What You Need to Know
- The net cost would be about $43,056 per year per enrollee who would otherwise be uninsured.
- Employers could cover 3.2 million fewer older workers.
- Use of Medicaid and individually purchased coverage could fall by 3.8 million.
Offering ordinary Medicare coverage to all U.S. residents starting at age 60 could add about $155 billion to federal budget deficits from 2026 through 2031.
Analysts at the Congressional Budget Office and the Joint Committee on Taxation have given that estimate in a new review of the possible budget impact of lowering the standard Medicare eligibility age by five years.
The CBO has predicted in a separate budget and economic outlook report, for the period running from 2021 through 2031, that the federal government will generate about $33 trillion in revenue, and spend about $41 trillion, from 2026 through 2031.
The federal debt impact of lowering the Medicare eligibility age would amount to about 0.5% of baseline federal revenue over that six-year period and about 0.4% of baseline federal spending.
Expanding access to Medicare could decrease the number of uninsured people by 600,000, at a cost of about $43,056 in additional federal debt per year per additional Medicare enrollee who would otherwise be uninsured, according to the analysts’ forecasts.
Expansion could add $3,539 in debt per year for every newly eligible American who used Medicare as a primary source of coverage.
What It Means
Many members of Congress and other policymakers have suggested that expanding access to ordinary Medicare coverage could be a simple, relatively affordable way to get more people covered and reduce U.S. spending on health care.
The new analysis suggests that expanding access to the current Medicare program could reduce spending by employers, individuals and state Medicaid programs, and could improve the well-being for people in their 60s who otherwise would be uninsured, but could be expensive for the federal government.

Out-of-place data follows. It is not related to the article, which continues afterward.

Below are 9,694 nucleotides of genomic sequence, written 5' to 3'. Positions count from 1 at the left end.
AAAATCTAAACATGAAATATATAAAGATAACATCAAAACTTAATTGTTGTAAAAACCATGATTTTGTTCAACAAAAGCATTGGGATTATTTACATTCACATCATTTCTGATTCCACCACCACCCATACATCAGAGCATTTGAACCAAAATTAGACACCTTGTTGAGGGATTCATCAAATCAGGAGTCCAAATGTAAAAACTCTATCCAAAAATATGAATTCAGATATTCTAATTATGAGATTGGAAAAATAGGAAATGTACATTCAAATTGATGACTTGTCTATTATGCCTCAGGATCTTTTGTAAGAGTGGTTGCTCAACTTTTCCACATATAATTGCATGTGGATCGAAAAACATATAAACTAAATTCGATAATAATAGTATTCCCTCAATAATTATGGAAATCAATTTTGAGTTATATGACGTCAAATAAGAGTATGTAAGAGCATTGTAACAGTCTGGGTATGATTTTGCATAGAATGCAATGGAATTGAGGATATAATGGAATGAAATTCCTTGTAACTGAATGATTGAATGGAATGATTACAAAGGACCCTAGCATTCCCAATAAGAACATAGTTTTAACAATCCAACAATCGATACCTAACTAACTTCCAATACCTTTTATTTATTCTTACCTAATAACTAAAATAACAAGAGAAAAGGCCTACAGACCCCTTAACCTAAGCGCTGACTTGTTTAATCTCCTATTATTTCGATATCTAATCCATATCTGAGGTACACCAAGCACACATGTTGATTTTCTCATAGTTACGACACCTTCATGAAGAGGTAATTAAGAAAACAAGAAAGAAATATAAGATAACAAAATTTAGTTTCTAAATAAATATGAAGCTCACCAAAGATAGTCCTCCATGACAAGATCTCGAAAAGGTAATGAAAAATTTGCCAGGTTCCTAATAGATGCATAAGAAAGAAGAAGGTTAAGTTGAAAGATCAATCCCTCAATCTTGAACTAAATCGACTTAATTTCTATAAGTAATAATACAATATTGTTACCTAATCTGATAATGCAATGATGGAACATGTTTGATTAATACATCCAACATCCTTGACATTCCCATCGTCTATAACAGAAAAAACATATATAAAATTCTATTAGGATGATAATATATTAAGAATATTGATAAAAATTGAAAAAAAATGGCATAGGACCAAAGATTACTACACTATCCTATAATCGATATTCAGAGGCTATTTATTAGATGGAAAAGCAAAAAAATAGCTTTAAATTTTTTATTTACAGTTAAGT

Older people tend to have higher average health care costs than younger people.
Employers pay more to cover older workers, whether through insured group health plans or through their own self-insured health plans.
The federal Affordable Care Act lets health insurers charge the oldest adult users of individual and family major medical coverage up to three times more than they charge the youngest adult insureds.
Consumers ages 60 through 64 tend to have higher take-up rates for health coverage than younger people, in spite of the higher costs, but the result is that many consumers in their 60s who have no access to Medicare or to employer-sponsored coverage view individual and family coverage as unaffordable, even when they can use ACA premium tax credit subsidies to pay part of the bill.
Some consumers under age 65 already qualify for early access to Medicare coverage due to serious disability or severe kidney disease, but the rules for qualifying for Medicare on this basis are strict.
Some other consumers ages 60 through 64 qualify for Medicaid — a program that uses a combination of state and federal money to provide health coverage for low-income people, and for some others who meet state eligibility criteria.
The Medicare at 60 Coverage Impact
The CBO and JCT budget analysts say the United States could have about 20 million residents ages 60 through 64 in 2031.